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I have a menu list which is tree-like(So menu items can have children etc.). I want the user to have the option to move around a menu item in that list. I want them to be able to put the dragged item between two items(I got that covered) and I want the user to be able to drag an item into another item, becoming the child of that item.

Now I've got two options lined up which seem somewhat logical to me. I can't really figure out which one works best(Or if there's an even better method).

Please enlighten me with your opinion/statistics!

Option one

The user starts dragging item 7, right away item 6 changes color due to the hover. After 500 ms the arrow appears before Item 6 and the text jumps to the right a little. Indicating that item 7 will be insert into item 6

Option one

Option two

The user starts dragging item 7, right away item 6 changes color due to the hover. After 500 ms item 6 pops out and indicates a new spot(the darkgreen rectangle) where item 7 will appear when it will be dropped. (Whenever a child item is already present in Item 6 or not)

Option two

  • Option two seems more intuitive for me as you see where the item will land. You could also think about combining both versions. (Adding this as comment as I don't have any stats/links to support my opinion) – msp Jul 8 '14 at 7:30
  • Option 2 is better. Also, it will be good if the new slot is bordered as dotted/dashed lines or as a well. – Balaji Natarajan Sep 6 '14 at 17:28
  • Are you intending to let the user reconfigure the menu in your main app screen? If so, I'd advise caution: users may accidentally drag menuitems around without meaning to, and that downside might outweigh the benefits (which will be very occasional, and never at all for most real-life users). Might be worth making it a separate screen to let the user reconfigure the menu? – Vince Bowdren Sep 8 '14 at 11:35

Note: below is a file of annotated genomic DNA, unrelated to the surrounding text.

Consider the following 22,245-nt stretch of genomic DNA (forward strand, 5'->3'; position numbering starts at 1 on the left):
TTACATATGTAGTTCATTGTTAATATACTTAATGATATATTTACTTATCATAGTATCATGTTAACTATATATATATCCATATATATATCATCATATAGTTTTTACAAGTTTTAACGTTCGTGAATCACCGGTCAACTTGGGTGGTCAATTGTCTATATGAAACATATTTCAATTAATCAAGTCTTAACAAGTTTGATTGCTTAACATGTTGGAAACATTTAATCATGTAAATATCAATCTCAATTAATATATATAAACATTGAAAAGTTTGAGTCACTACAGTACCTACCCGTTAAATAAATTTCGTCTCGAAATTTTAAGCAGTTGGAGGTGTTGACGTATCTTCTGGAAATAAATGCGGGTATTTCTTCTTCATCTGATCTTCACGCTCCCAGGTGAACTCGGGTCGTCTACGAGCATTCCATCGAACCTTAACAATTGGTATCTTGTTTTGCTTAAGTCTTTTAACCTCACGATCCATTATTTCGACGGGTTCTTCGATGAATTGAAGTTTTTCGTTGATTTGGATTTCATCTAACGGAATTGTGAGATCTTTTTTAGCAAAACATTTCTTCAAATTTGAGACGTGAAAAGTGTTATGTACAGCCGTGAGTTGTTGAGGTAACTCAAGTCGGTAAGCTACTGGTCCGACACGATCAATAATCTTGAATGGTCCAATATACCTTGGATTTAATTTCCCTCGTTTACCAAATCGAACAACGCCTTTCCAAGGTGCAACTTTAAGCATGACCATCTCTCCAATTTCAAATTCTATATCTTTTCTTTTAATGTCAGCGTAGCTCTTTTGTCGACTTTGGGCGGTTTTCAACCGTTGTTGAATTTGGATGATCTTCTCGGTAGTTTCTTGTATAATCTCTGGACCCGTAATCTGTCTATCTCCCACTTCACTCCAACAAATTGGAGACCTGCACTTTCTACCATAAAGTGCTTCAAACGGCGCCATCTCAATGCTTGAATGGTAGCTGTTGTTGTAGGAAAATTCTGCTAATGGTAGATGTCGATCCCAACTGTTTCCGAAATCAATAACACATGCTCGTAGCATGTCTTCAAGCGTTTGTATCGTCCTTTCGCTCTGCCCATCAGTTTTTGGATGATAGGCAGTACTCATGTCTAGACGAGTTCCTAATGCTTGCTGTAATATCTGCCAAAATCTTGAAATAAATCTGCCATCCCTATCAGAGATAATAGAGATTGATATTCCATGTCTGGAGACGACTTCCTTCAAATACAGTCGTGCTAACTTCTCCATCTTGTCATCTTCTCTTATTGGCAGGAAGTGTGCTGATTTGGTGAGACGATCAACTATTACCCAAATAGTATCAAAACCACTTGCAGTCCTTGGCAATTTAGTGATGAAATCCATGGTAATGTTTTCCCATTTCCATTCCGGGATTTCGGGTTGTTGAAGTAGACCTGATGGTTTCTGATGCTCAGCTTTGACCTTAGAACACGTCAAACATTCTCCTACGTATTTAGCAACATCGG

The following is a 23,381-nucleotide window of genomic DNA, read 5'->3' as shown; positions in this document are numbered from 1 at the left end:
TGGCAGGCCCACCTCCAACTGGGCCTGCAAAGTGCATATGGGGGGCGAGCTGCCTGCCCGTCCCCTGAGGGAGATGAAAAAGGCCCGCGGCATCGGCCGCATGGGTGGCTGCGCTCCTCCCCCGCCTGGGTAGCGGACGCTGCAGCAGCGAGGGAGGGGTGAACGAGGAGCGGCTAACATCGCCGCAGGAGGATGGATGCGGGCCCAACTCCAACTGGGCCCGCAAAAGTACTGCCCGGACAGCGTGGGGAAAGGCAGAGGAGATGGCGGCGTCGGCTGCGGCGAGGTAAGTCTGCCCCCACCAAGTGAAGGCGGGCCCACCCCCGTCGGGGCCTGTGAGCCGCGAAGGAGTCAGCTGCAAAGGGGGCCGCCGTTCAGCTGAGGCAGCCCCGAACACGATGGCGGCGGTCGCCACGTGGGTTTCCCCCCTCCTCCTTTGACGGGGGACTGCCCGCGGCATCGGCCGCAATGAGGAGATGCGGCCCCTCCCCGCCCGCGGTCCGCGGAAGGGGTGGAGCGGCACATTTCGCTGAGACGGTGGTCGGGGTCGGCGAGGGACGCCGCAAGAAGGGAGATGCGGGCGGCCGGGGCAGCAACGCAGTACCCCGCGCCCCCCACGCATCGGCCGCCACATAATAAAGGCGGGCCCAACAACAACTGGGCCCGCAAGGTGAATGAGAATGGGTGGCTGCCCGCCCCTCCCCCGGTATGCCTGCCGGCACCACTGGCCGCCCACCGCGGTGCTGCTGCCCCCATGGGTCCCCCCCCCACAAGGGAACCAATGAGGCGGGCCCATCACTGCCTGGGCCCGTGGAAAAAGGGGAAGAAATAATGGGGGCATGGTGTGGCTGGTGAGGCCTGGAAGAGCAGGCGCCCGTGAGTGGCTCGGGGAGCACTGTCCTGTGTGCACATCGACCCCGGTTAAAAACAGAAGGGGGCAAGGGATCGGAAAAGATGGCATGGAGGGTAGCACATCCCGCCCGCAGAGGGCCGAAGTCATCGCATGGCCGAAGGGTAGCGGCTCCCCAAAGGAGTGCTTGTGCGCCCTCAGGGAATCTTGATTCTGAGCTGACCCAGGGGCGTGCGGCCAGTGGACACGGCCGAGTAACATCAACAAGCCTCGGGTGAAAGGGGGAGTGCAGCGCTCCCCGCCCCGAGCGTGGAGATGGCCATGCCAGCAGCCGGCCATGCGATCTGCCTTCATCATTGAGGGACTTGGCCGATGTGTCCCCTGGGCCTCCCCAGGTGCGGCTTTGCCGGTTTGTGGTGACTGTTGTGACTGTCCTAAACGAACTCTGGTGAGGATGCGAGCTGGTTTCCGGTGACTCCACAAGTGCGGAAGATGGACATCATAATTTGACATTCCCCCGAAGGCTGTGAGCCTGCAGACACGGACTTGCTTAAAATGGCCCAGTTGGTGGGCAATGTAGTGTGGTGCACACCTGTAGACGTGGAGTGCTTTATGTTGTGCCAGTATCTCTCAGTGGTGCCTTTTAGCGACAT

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Option 2 looks more intuitive because :

  • it does not introduce a new element like the arrow, the meaning of which might not be obvious to your users
  • and does not force you to suddenly move the item title horizontally and therefore create discomfort during the process by.

To build upon it and have your users understand that their action is going to affect what is within the "Item 6 domain", you can keep the indentation and make this "domain" show the following way for instance :

enter image description here

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Option 2 is better than option 1, but I wouldn't bother with the green highlighting.

If you are rendering the actual size and position (indented for child element / not indented for root element) where the item will be dropped, then you don't really need any highlighting. The "shadow" and space where the item will drop is all the visual info your user will need to understand where the item will land when dropped.

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